Martin Luther King, Water and Indigenous Wisdom

martha cinader

I’ve been watching many lectures, lately, on YouTube, given by scientists all over the world about how dire our situation is and how simple the solution, if we can grasp the small window of opportunity that we have, right now, to dream about the lives of our children and grandchildren. Having recently been reminded of an American icon of a previous generation this week, I have an imaginary meeting going on in my head between Carl Sandburg, Martin Luther King Jr., Atossa Soltani and Michal Kravčík.

Over the decades of my life I have heard people speak in different ways about MLK. In my childhood household he was criticized for taking a stand against the Vietnam War. Literally seeing the war unfold on television I was confused why anybody would be for that, so childish me agreed with MLK and adult me still does. I’ve also heard people presume to speak for what MLK would say in situations where maintaining order is conflated with keeping peace, while speedily kicking cans down a drought stricken road. Today, I presume only to speak about how I can carry forward what the American dream means to me.

Carl Sandburg points to people and nature as the way forward. Martin Luther King points to a path that includes everyone. I hold their messages in my heart and mind as I listen to the people today who speak for peace on Earth. I have spoken before about supporting the water protectors. But we all need to, and can be, water protectors right where we live.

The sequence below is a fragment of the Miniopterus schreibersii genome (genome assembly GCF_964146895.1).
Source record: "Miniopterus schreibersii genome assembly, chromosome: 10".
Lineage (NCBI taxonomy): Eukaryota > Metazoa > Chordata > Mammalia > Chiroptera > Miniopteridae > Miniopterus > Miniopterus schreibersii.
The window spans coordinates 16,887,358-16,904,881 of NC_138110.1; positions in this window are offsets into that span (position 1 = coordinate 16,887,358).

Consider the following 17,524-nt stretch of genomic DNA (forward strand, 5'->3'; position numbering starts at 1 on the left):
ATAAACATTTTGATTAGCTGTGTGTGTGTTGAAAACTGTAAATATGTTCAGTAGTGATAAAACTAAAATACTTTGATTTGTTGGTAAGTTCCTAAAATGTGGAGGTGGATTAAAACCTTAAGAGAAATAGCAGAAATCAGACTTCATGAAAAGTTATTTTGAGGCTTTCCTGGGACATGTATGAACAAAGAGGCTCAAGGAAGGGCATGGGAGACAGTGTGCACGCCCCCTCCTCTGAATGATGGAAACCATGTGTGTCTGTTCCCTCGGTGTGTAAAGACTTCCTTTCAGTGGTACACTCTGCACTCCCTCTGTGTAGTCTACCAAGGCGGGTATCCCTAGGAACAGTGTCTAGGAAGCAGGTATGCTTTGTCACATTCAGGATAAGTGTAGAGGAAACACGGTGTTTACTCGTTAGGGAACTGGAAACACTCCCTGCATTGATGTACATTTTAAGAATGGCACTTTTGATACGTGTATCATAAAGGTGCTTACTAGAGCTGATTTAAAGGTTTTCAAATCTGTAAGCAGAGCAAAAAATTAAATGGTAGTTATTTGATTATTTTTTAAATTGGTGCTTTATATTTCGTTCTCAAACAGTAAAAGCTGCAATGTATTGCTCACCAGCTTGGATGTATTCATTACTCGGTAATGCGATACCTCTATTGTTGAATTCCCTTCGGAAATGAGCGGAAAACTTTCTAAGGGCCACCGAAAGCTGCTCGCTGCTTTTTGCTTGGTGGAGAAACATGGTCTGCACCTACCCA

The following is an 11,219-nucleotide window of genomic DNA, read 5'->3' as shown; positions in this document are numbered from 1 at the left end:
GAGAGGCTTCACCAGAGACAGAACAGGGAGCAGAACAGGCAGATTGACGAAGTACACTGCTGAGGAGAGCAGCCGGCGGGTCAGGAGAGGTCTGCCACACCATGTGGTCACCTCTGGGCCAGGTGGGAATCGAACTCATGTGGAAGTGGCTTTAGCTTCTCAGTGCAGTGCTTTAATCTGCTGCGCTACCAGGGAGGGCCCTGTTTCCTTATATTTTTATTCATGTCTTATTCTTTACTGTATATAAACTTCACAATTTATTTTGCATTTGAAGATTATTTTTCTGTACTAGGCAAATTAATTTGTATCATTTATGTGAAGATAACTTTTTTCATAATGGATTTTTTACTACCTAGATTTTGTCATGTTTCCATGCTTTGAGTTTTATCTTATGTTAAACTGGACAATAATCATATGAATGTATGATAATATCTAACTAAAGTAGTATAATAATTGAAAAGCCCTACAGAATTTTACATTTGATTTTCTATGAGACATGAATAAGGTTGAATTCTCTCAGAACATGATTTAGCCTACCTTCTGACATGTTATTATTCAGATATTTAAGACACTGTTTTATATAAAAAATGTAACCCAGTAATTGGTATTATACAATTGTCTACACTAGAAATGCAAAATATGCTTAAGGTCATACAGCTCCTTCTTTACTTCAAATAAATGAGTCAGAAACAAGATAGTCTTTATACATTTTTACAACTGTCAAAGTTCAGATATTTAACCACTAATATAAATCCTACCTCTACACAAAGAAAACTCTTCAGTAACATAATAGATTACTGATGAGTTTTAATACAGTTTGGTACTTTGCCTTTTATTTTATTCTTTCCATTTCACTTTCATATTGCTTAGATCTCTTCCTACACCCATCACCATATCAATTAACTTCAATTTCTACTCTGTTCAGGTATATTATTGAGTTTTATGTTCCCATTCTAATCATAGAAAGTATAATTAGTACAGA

While the official folks pass around carbon credits, the People should restore stewardship of the land to the people who know best how to get on the path to restoring cool, clean water to the landscape. The ones who never forgot. If we can take their guidance, we can avoid wars over water and render futures trading on water a pointless activity.

People who bottle water probably don’t want you to know how to capture the rain and use it to make your life better, and cool the climate, no matter where on Earth that you live. It’s your human right to keep water in your landscape, as long as there is human life. And that is the question right now.

We are all connected by water cycles both large and small. It is time to humble ourselves to receive the wisdom of people who have been bringing us this message for decades and are now telling us that we have about a decade left. As artists and creative people our works could not be put to any better use than to spread the message of the Amazon Sacred Headwaters Initiative and the New Water Paradigm in Slovakia. Now is the time for us all to carry the dream forward. The good news is that we have it in our power to do it, and so we should.

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